Tireless charity worker Heather Mealing has been awarded the British Empire Medal (BEM) in the New Year’s Honours List.
Her award is for services to people with disabilities and their carers in Leeds and East Sussex.
Ms Mealing helped to set up the charity Chailey Heritage Parent and Carer Support (CHIPS) which provides much needed help to the pupils and families of Chailey Heritage School.
It is a cause close to her heart as her daughter Issobella, 15, is disabled.
CHIPS is an invaluable resource to the community and provides much needed support to parents. True to its name, CHIPS mixes mutual support and friendships through coffee mornings, pot luck family lunches, fun seasonal sessions such as baking Christmas bauble cupcakes and running information sessions about the latest developments in Special Educational Needs.
Ms Mealing, 53, of East Grinstead Road, North Chailey, always gives generously of her time, attending events and helping to promote the charity.
Before moving to East Sussex four years ago, she lived in Leeds where she became a Trustee of Leeds Mencap at a time when the future of the organisation looked very uncertain.
Due to her leadership the charity was turned around in less than a year and she worked full-time as Manager and Treasurer for that year without pay, so that the charity could afford to hire a full-time fundraiser. Her drive was to improve the services that the charity offered to disabled people.
In 2004 she began volunteering for another Leeds charity, SNAPS, which aims to open clubs that children with learning disabilities and their families can go to for support.
Also award the BEM in the New Year’s Honours were Colin John Moore, of Uckfield, for services to music in East Sussex, and Joanna Tindall, of Mayfield, for voluntary service to The Pony Club.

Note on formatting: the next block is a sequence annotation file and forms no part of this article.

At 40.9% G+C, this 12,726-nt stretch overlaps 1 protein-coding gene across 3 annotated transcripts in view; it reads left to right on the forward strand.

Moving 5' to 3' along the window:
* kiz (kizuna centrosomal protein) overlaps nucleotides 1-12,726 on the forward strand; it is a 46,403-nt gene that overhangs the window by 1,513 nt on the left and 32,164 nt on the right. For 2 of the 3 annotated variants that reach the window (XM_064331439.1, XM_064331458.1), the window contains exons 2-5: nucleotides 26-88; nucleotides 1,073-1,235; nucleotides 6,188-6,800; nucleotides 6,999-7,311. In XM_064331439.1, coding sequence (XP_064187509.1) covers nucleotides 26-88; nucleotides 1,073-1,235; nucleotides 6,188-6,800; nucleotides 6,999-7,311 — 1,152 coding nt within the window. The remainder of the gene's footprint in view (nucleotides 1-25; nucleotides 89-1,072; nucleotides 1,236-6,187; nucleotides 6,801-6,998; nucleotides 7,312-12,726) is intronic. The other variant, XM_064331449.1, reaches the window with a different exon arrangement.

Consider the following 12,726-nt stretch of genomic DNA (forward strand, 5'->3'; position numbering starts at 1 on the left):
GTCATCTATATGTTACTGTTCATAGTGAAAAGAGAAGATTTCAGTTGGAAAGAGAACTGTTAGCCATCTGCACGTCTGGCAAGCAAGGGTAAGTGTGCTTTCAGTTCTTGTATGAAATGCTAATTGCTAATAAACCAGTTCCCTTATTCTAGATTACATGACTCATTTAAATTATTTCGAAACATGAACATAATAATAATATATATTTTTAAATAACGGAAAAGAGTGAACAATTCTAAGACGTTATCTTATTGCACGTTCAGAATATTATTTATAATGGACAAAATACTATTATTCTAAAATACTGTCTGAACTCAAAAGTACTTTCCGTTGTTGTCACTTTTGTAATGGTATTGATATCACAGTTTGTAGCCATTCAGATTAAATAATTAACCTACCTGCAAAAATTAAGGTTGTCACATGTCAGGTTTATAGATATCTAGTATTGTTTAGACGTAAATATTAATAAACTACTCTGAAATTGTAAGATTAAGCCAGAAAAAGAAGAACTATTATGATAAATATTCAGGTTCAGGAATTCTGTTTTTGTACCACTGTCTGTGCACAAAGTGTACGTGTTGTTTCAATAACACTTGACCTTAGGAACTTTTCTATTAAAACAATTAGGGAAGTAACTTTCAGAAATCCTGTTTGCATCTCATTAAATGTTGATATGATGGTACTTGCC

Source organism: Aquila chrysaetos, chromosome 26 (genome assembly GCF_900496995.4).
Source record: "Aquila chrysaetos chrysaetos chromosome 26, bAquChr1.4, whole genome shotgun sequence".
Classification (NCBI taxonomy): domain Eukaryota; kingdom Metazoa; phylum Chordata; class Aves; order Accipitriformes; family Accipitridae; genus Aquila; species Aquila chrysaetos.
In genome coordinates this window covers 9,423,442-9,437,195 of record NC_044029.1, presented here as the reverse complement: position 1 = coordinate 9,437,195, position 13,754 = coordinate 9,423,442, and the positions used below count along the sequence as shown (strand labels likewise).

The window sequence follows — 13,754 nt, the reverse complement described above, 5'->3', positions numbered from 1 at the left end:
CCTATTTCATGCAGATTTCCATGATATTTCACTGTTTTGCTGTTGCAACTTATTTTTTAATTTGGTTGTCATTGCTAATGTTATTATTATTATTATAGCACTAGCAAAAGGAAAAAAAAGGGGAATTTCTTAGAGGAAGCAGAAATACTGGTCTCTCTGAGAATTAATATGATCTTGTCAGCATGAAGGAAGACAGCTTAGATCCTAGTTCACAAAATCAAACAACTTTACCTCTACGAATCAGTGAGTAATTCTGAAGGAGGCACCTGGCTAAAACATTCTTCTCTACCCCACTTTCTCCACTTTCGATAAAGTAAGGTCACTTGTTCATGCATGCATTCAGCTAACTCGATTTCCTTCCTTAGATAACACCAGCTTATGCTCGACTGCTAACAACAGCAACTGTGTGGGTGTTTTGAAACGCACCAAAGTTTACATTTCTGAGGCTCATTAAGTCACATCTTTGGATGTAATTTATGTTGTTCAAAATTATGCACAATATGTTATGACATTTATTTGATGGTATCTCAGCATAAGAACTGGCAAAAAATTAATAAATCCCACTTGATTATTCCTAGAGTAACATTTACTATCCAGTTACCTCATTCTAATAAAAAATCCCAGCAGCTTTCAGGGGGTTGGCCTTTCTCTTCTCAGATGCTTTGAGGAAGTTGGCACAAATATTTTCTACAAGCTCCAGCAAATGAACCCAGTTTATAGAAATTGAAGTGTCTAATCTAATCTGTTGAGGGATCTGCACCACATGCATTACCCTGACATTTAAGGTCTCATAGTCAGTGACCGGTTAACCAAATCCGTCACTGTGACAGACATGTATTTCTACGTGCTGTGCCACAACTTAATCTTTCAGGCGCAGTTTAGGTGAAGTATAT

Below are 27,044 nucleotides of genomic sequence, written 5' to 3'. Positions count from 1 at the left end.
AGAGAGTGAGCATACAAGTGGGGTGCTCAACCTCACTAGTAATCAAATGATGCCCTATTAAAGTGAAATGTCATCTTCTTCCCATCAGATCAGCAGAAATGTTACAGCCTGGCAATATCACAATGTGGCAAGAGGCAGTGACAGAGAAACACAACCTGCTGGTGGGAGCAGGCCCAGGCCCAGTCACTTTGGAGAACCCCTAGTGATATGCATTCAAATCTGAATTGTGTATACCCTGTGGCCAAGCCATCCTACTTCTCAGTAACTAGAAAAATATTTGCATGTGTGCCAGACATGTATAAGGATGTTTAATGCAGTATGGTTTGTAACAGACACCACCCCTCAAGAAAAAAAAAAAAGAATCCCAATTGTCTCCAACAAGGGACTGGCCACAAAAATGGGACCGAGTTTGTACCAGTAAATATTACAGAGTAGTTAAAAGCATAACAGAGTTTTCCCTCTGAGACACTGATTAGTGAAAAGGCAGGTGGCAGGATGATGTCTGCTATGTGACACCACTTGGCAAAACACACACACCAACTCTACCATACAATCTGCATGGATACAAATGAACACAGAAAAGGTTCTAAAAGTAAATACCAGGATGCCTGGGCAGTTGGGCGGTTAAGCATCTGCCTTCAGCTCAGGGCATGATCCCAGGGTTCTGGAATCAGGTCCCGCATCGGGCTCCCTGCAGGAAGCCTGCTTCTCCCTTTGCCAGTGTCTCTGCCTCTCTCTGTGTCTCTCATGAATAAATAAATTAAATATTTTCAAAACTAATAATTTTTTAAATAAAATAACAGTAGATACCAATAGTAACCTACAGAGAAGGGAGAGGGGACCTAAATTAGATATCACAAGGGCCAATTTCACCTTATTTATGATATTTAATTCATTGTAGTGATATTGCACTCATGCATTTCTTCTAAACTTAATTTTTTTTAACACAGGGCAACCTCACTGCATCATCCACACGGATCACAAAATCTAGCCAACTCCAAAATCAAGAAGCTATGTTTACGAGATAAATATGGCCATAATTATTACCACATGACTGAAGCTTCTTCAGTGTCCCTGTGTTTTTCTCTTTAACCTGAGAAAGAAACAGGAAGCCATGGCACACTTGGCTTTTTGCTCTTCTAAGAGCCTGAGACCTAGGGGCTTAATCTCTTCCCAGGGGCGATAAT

Alison Helen Stanley, from Lewes, has been made a CBE (Commander of the Order of the British Empire) for services to the creation and leadership of civil service employee policy with a particular focus on improving and implementing workforce policies.
Made an Officer of the Order of the British Empire (OBE) is Poppy Jaman, from Lewes, the Chief Executive of Mental Health First Aid England. The honour is for services to people with mental health issues.
Mrs Jaman, a mother of four, has cited her experience of depression as a young woman, growing up in a deprived ward in Portsmouth and leaving school at 16 (although she later got an MBA) helped her to develop an understanding of the challenges facing people with mental health problems, especially among diverse groups.
Made a Member of the Order of the British Empire (MBE) is casting director Phillipa ‘Pippa’ Ailion, of Pevensey Bay, for services to the theatre and diversity in The Arts.
MBE honours have also gone to violinist Anthony Marwood for services to classical music in East Sussex; to Professor Matthew Harrison, of Ninfield, Trustee of STEMNET, for services to engineering and education; and to Dr Andrew Spiers, of Hartfield, Director of Science and Technology at Ardingly College, for services to education.